,*f′*(*x*), is at an extremum, i.e. a (local) minimum or maximum. (This is not the same as saying that*y*is at an extremum). - a point on a curveCurveIn mathematics, a curve is, generally speaking, an object similar to a line but which is not required to be straight...

at which the tangentTangentIn geometry, the tangent line to a plane curve at a given point is the straight line that "just touches" the curve at that point. More precisely, a straight line is said to be a tangent of a curve at a point on the curve if the line passes through the point on the curve and has slope where f...

crosses the curve at that point. For an algebraic curve, this means a non singular point where the Multiplicity of the tangent line to the curve at p is greater than 2.

## A necessary but not sufficient condition

If*x*is an inflection point for*f*then the second derivative,*f″*(*x*), is equal to zero if it exists, but this condition does not provide a sufficient definition of a point of inflection. One also needs the lowest-order non-zero derivative to be of odd order (third, fifth, etc.). If the lowest-order non-zero derivative is of even order, the point is not a point of inflection. (An example of such a function is*y*=*x*^{4}).It follows from the definition that the sign of

*f′*(*x*) on either side of the point (*x*,*y*) must be the same. If this is positive, the point is a*rising point of inflection*; if it is negative, the point is a*falling point of inflection*.## Categorization of points of inflection

Points of inflection can also be categorised according to whether*f′*(*x*) is zero or not zero.- if
*f′*(*x*) is zero, the point is a*stationary point*, also known as a saddle-pointStationary pointIn mathematics, particularly in calculus, a stationary point is an input to a function where the derivative is zero : where the function "stops" increasing or decreasing ....

of inflection - if
*f′*(*x*) is not zero, the point is a*non-stationary point of inflection*

An example of a saddle point is the point (0,0) on the graph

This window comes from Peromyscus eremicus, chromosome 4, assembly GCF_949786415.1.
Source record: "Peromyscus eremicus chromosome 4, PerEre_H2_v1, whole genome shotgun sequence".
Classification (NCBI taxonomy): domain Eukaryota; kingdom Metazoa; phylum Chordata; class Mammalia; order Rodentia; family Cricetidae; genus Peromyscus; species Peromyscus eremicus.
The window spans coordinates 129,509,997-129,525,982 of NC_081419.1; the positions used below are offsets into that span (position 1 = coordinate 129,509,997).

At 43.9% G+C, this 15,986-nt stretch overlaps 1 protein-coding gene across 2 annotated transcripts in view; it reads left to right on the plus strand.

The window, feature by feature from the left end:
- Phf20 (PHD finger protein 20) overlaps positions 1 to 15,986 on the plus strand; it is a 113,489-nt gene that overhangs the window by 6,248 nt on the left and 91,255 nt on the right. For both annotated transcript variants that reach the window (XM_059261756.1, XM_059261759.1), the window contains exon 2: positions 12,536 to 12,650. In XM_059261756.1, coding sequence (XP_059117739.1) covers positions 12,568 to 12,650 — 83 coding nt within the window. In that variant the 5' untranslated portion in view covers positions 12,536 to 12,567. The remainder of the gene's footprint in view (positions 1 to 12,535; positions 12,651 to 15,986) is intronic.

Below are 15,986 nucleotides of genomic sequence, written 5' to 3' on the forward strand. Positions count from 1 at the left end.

*y*=*x*^{3}. The tangent is the*x*-axis, which cuts the graph at this point.A non-stationary point of inflection can be visualised if the graph

*y*=*x*^{3}is rotated slightly about the origin. The tangent at the origin still cuts the graph in two, but its gradientGradient

In vector calculus, the gradient of a scalar field is a vector field that points in the direction of the greatest rate of increase of the scalar field, and whose magnitude is the greatest rate of change....

is non-zero.

Note that an inflection point is also called an

*ogee*

, although this term is sometimes applied to the entire curve which contains an inflection point.Ogee

An ogee is a curve , shaped somewhat like an S, consisting of two arcs that curve in opposite senses, so that the ends are parallel....

## Asymptotic functions

Some functions change concavity without having points of inflection. Instead, they can change concavity around vertical asymptotes or discontinuities. Take, for example, the function . It is concave up when |*x*| > 1 and concave down when |*x*| < 1. However, it has no points of inflection because 1 and -1 are not in the domain of the function.## See also

- Critical point (mathematics)Critical point (mathematics)In calculus, a critical point of a function of a real variable is any value in the domain where either the function is not differentiable or its derivative is 0. The value of the function at a critical point is a critical value of the function...
- Vertex (curve)Vertex (curve)In the geometry of curves, a vertex is a point of where the first derivative of curvature is zero. This is typically a local maximum or minimum of curvature. Other special cases may occur, for instance when the second derivative is also zero, or when the curvature is constant...

, a local minimum or maximum of curvature